My mother used to remind me of something I purportedly said when I was just old enough to get up every morning on my own, open up a can of Spaghetti-O’s, dump its gloppy contents into a bowl from the cabinet, and settle down to eat in front of the TV for Sesame Street or whatever else was on PBS. She told me I’d said I wanted to “beat up Peter McKay.” Apparently, I was quite angry with this Peter McKay kid, but from what I remember of him, I thought we were friends. Well, five year-old friends at any rate. That sort of superficial, close-knit friendship consisting of exchanging Star Wars one-liners and hanging upside down together like bats on the jungle gym. And yet I really wanted to beat this kid up for some inexplicable, five year-old reason.
Friendships from then on were often rocky for me. I was a military brat though, and that certainly didn’t help matters whatsoever. If a friend betrayed me, it would devastate me. I’d spend months trying to determine what I did, what went wrong. By the time the friendship had been either renewed or erased, my family would move. All of the adults in my life would tell me the usual mantra-lie adults were conditioned to repeat, that “things” would “get better.”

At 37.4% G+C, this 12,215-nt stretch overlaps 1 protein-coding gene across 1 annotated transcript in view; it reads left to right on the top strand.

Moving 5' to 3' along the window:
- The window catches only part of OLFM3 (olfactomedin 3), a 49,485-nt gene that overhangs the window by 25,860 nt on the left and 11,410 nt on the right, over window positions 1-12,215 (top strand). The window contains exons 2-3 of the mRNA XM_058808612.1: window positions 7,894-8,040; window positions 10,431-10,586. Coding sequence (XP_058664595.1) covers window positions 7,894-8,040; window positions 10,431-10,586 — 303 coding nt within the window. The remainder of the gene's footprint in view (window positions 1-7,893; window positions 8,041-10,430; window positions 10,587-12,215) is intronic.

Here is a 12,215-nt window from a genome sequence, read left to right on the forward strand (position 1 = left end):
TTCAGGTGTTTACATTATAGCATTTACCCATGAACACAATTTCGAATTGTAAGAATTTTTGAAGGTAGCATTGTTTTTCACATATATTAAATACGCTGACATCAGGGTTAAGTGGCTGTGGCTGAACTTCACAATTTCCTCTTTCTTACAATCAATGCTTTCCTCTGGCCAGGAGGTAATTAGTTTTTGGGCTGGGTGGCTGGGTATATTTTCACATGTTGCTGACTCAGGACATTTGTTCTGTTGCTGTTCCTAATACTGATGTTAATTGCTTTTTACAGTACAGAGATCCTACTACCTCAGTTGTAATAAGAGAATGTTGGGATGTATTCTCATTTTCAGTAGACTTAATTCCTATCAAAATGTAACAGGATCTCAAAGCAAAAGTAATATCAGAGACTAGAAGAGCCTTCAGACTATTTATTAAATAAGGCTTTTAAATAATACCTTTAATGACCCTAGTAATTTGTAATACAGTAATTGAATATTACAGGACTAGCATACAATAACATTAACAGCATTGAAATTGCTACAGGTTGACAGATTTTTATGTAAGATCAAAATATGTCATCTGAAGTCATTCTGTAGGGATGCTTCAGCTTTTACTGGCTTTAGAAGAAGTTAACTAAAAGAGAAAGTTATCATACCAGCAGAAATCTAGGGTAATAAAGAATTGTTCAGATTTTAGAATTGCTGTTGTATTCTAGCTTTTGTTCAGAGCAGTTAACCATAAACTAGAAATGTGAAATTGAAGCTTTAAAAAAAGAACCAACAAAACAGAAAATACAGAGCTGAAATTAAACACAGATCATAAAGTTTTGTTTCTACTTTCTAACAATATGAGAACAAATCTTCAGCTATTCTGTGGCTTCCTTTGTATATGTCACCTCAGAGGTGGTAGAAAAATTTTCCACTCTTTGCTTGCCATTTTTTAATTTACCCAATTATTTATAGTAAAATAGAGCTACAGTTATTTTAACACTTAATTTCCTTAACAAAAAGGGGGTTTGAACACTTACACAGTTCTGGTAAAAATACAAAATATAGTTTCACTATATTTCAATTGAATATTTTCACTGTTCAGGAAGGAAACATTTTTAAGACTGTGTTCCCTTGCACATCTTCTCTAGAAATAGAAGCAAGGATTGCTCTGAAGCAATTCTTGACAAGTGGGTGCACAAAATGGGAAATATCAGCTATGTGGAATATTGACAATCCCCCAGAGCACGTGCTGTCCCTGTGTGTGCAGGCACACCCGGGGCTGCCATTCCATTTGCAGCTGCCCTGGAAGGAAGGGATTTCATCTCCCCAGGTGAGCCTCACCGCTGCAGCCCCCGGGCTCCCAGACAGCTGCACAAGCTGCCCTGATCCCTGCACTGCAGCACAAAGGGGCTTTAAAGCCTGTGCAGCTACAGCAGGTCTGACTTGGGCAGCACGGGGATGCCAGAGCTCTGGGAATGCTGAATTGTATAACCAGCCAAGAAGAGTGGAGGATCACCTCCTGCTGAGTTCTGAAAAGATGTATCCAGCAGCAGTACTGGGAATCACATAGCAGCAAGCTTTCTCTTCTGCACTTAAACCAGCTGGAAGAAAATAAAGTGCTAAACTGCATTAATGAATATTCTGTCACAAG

I couldn’t wait for Things To Get Better. I pictured adult friendships as being solid, loyal, fun-loving, and lasting. In truth, as an adult, I’ve kept good people in my life and ditched the ones who’ve behaved as if they were children. I still feel that hot, burbly pang of confusion and anger whenever someone I’d considered a “friend” betrays me, but it hasn’t happened in a long time. Hopefully, it stays that way.
If I could go back as I am and have a talk with my five to eighteen year-old selves, I’d tell all of them that people are truly flaky, no matter the age, and friendships only last over time IF they allow it to grow. That is, if they all stop wanting to Beat Up Peter McKay.